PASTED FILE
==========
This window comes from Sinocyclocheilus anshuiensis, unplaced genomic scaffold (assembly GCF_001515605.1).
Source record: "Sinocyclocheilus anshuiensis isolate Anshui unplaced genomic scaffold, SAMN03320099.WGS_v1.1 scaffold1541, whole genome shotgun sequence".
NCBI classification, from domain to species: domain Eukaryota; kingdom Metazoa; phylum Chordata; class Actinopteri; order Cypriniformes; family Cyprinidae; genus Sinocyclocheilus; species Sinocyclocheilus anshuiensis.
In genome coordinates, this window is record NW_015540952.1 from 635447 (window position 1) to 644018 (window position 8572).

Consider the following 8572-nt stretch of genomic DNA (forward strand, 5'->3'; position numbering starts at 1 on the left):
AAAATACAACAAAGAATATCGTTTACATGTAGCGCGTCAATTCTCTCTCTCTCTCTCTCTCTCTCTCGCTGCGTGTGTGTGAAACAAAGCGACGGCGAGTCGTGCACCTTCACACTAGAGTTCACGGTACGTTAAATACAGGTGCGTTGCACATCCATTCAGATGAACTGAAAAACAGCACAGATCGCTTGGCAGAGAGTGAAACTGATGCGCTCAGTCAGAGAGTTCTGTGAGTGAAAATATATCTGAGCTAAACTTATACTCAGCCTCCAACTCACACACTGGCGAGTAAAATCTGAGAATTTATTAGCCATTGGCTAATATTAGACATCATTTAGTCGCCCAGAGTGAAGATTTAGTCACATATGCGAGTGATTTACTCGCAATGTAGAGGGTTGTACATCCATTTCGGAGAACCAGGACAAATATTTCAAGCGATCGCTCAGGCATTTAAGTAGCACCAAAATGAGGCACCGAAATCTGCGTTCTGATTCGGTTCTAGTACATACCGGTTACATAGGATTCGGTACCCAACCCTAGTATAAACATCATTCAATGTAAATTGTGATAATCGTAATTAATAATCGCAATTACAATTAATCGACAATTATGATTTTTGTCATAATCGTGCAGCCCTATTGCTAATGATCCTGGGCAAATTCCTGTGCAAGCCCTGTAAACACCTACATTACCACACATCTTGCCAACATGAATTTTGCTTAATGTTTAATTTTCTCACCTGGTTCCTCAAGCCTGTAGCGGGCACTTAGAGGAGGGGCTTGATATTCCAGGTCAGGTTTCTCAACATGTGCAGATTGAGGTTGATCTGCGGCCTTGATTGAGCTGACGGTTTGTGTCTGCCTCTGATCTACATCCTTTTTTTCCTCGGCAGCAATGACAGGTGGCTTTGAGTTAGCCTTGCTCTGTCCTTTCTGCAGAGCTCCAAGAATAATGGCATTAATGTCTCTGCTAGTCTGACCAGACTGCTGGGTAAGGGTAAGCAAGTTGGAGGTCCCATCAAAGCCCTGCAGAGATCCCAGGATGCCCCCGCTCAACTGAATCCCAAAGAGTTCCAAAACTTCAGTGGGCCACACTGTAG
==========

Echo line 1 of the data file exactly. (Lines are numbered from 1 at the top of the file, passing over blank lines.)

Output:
This window comes from Sinocyclocheilus anshuiensis, unplaced genomic scaffold (assembly GCF_001515605.1).